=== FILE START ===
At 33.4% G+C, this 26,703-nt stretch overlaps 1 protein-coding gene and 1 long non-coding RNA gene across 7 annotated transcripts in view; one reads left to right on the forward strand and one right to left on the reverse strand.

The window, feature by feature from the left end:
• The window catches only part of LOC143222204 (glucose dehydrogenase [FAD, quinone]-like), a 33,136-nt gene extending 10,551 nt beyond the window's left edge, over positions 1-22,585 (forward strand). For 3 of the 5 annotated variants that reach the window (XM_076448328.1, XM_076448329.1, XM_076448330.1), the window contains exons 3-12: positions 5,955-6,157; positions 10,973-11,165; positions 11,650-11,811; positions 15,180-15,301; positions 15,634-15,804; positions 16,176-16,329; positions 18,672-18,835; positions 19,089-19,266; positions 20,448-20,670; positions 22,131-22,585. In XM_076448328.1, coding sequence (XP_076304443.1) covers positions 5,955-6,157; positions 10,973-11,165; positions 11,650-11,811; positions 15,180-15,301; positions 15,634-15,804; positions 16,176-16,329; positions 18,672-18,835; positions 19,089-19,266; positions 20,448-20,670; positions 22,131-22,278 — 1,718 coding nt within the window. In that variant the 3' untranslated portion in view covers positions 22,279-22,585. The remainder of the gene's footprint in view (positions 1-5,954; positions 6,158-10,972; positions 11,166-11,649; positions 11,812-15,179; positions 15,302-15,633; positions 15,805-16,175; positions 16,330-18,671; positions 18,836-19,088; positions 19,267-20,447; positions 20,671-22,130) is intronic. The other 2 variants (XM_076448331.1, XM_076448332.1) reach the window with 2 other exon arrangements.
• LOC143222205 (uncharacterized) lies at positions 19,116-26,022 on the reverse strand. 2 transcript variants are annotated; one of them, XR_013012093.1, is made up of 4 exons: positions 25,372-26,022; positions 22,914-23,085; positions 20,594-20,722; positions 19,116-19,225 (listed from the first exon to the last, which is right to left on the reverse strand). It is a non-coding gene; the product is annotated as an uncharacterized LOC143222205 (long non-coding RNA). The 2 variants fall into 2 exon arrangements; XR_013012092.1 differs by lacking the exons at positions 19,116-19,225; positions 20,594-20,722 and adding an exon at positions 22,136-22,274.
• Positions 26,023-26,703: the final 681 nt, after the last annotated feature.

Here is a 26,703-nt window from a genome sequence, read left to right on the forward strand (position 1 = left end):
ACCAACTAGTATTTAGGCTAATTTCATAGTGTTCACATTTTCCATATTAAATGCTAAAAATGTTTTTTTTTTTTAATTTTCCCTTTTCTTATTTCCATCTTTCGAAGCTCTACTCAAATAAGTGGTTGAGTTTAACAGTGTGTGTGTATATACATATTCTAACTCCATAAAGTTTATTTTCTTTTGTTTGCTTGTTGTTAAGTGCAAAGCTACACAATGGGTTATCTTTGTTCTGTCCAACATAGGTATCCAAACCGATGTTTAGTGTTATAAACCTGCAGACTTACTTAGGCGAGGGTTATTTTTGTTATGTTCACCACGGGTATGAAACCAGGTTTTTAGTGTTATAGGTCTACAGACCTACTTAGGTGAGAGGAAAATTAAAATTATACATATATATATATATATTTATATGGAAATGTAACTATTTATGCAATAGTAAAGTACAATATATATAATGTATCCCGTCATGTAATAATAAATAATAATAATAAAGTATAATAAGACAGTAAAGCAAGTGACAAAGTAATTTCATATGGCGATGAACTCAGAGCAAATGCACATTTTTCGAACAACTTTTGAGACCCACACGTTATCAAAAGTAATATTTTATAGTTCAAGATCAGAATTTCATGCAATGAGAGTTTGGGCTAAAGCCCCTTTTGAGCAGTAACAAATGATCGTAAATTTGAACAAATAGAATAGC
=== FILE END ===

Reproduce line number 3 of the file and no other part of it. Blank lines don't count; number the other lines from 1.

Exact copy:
• The window catches only part of LOC143222204 (glucose dehydrogenase [FAD, quinone]-like), a 33,136-nt gene extending 10,551 nt beyond the window's left edge, over positions 1-22,585 (forward strand). For 3 of the 5 annotated variants that reach the window (XM_076448328.1, XM_076448329.1, XM_076448330.1), the window contains exons 3-12: positions 5,955-6,157; positions 10,973-11,165; positions 11,650-11,811; positions 15,180-15,301; positions 15,634-15,804; positions 16,176-16,329; positions 18,672-18,835; positions 19,089-19,266; positions 20,448-20,670; positions 22,131-22,585. In XM_076448328.1, coding sequence (XP_076304443.1) covers positions 5,955-6,157; positions 10,973-11,165; positions 11,650-11,811; positions 15,180-15,301; positions 15,634-15,804; positions 16,176-16,329; positions 18,672-18,835; positions 19,089-19,266; positions 20,448-20,670; positions 22,131-22,278 — 1,718 coding nt within the window. In that variant the 3' untranslated portion in view covers positions 22,279-22,585. The remainder of the gene's footprint in view (positions 1-5,954; positions 6,158-10,972; positions 11,166-11,649; positions 11,812-15,179; positions 15,302-15,633; positions 15,805-16,175; positions 16,330-18,671; positions 18,836-19,088; positions 19,267-20,447; positions 20,671-22,130) is intronic. The other 2 variants (XM_076448331.1, XM_076448332.1) reach the window with 2 other exon arrangements.